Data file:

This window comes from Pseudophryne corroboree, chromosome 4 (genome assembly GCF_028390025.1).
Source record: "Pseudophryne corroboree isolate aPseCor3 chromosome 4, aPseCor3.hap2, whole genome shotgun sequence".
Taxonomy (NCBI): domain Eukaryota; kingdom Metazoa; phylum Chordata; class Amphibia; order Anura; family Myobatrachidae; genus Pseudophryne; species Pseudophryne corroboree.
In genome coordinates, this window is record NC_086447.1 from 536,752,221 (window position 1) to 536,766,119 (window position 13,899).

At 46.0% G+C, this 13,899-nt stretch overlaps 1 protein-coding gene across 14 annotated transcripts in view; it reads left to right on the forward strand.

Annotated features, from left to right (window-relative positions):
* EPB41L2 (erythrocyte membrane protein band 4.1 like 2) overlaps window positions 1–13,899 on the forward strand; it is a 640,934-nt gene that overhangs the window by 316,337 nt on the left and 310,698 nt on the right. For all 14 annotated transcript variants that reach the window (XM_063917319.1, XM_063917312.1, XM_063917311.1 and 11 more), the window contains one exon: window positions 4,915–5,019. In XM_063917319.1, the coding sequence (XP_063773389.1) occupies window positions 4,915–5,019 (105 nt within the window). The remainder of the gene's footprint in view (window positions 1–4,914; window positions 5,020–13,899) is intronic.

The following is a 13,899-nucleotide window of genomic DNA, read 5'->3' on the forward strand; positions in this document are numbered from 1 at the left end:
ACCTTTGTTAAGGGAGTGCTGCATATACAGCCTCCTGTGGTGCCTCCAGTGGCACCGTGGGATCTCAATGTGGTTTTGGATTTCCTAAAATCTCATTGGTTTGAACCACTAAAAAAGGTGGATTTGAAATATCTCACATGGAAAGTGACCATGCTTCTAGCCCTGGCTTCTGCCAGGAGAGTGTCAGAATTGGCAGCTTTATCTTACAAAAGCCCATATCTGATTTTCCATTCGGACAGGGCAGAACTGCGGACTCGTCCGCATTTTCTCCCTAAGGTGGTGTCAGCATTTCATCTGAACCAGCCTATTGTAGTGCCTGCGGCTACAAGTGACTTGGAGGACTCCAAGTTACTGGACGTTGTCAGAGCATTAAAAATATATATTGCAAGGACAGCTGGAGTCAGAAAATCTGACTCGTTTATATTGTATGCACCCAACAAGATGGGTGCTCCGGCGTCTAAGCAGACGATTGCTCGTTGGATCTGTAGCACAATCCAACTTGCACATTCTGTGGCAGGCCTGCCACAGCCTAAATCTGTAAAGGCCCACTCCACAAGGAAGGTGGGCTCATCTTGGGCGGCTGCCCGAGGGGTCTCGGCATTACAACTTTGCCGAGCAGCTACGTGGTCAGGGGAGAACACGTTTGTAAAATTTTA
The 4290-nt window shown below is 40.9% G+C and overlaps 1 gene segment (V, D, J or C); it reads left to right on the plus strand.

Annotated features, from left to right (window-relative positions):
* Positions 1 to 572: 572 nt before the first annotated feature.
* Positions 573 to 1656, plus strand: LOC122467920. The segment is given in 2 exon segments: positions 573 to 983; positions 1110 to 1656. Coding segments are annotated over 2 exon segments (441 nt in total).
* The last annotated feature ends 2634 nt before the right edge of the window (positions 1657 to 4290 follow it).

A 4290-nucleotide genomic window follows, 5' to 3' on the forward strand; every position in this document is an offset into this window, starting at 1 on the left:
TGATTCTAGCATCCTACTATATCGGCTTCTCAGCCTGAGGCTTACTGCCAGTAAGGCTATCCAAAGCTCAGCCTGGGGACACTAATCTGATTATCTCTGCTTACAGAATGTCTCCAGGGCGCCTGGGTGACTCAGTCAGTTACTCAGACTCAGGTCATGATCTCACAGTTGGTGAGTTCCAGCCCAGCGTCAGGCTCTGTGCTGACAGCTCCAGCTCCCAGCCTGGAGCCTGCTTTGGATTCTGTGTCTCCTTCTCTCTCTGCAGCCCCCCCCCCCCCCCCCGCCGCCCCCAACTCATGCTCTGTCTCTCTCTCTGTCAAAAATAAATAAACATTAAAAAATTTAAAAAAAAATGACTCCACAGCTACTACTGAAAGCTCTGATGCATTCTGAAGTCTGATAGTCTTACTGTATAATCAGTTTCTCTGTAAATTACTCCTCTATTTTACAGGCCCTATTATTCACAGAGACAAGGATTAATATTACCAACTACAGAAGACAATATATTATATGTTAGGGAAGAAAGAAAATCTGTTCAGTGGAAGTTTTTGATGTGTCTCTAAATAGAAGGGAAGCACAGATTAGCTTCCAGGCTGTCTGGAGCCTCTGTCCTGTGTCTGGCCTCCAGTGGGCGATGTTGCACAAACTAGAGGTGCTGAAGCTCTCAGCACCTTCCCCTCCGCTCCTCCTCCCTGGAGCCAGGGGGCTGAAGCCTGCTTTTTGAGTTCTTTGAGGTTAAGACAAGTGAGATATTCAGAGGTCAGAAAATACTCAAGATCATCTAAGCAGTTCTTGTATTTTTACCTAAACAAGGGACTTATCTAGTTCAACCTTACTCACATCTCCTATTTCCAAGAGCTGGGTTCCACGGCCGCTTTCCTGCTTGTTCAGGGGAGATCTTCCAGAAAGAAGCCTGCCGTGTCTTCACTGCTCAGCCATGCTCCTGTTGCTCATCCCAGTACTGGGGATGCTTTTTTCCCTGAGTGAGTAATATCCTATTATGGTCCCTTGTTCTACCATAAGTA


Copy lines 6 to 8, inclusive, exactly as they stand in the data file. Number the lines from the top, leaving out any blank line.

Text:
Annotated features, from left to right (window-relative positions):
* EPB41L2 (erythrocyte membrane protein band 4.1 like 2) overlaps window positions 1–13,899 on the forward strand; it is a 640,934-nt gene that overhangs the window by 316,337 nt on the left and 310,698 nt on the right. For all 14 annotated transcript variants that reach the window (XM_063917319.1, XM_063917312.1, XM_063917311.1 and 11 more), the window contains one exon: window positions 4,915–5,019. In XM_063917319.1, the coding sequence (XP_063773389.1) occupies window positions 4,915–5,019 (105 nt within the window). The remainder of the gene's footprint in view (window positions 1–4,914; window positions 5,020–13,899) is intronic.

The following is a 13,899-nucleotide window of genomic DNA, read 5'->3' on the forward strand; positions in this document are numbered from 1 at the left end: